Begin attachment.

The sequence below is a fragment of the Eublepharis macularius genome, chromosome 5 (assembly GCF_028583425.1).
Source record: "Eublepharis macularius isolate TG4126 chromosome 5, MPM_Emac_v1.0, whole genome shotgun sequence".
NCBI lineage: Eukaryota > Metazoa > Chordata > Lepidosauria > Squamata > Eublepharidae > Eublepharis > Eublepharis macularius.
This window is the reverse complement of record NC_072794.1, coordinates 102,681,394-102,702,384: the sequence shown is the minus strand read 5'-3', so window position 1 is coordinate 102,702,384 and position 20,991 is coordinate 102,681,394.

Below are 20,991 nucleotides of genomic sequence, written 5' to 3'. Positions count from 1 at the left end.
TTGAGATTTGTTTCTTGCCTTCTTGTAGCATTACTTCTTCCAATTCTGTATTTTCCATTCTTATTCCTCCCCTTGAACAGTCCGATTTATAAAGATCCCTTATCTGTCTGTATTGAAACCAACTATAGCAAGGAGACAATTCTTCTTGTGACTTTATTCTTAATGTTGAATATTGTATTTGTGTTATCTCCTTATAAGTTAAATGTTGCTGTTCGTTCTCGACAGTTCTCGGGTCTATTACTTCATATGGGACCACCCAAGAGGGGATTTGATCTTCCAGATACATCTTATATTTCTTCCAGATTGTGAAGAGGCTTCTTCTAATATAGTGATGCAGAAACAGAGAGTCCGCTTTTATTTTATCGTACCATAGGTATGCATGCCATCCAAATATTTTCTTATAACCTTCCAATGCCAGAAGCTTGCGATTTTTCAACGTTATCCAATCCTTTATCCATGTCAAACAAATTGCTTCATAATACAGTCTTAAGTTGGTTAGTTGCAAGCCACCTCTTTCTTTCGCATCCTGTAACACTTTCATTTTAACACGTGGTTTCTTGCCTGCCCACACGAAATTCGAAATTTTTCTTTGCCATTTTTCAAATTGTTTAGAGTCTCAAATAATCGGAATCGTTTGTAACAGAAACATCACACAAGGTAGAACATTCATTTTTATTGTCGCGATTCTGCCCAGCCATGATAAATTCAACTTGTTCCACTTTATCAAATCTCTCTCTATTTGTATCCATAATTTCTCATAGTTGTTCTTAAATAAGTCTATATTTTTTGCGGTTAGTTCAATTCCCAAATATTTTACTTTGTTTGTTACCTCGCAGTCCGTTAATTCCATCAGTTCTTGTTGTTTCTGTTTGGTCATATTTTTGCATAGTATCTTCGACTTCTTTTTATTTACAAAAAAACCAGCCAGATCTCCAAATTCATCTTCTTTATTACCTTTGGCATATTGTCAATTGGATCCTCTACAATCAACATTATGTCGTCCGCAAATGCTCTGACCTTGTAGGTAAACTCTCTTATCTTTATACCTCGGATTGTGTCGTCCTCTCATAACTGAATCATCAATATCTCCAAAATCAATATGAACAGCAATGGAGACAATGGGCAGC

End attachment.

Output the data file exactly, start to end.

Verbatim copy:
The sequence below is a fragment of the Eublepharis macularius genome, chromosome 5 (assembly GCF_028583425.1).
Source record: "Eublepharis macularius isolate TG4126 chromosome 5, MPM_Emac_v1.0, whole genome shotgun sequence".
NCBI lineage: Eukaryota > Metazoa > Chordata > Lepidosauria > Squamata > Eublepharidae > Eublepharis > Eublepharis macularius.
This window is the reverse complement of record NC_072794.1, coordinates 102,681,394-102,702,384: the sequence shown is the minus strand read 5'-3', so window position 1 is coordinate 102,702,384 and position 20,991 is coordinate 102,681,394.

Below are 20,991 nucleotides of genomic sequence, written 5' to 3'. Positions count from 1 at the left end.
TTGAGATTTGTTTCTTGCCTTCTTGTAGCATTACTTCTTCCAATTCTGTATTTTCCATTCTTATTCCTCCCCTTGAACAGTCCGATTTATAAAGATCCCTTATCTGTCTGTATTGAAACCAACTATAGCAAGGAGACAATTCTTCTTGTGACTTTATTCTTAATGTTGAATATTGTATTTGTGTTATCTCCTTATAAGTTAAATGTTGCTGTTCGTTCTCGACAGTTCTCGGGTCTATTACTTCATATGGGACCACCCAAGAGGGGATTTGATCTTCCAGATACATCTTATATTTCTTCCAGATTGTGAAGAGGCTTCTTCTAATATAGTGATGCAGAAACAGAGAGTCCGCTTTTATTTTATCGTACCATAGGTATGCATGCCATCCAAATATTTTCTTATAACCTTCCAATGCCAGAAGCTTGCGATTTTTCAACGTTATCCAATCCTTTATCCATGTCAAACAAATTGCTTCATAATACAGTCTTAAGTTGGTTAGTTGCAAGCCACCTCTTTCTTTCGCATCCTGTAACACTTTCATTTTAACACGTGGTTTCTTGCCTGCCCACACGAAATTCGAAATTTTTCTTTGCCATTTTTCAAATTGTTTAGAGTCTCAAATAATCGGAATCGTTTGTAACAGAAACATCACACAAGGTAGAACATTCATTTTTATTGTCGCGATTCTGCCCAGCCATGATAAATTCAACTTGTTCCACTTTATCAAATCTCTCTCTATTTGTATCCATAATTTCTCATAGTTGTTCTTAAATAAGTCTATATTTTTTGCGGTTAGTTCAATTCCCAAATATTTTACTTTGTTTGTTACCTCGCAGTCCGTTAATTCCATCAGTTCTTGTTGTTTCTGTTTGGTCATATTTTTGCATAGTATCTTCGACTTCTTTTTATTTACAAAAAAACCAGCCAGATCTCCAAATTCATCTTCTTTATTACCTTTGGCATATTGTCAATTGGATCCTCTACAATCAACATTATGTCGTCCGCAAATGCTCTGACCTTGTAGGTAAACTCTCTTATCTTTATACCTCGGATTGTGTCGTCCTCTCATAACTGAATCATCAATATCTCCAAAATCAATATGAACAGCAATGGAGACAATGGGCAGC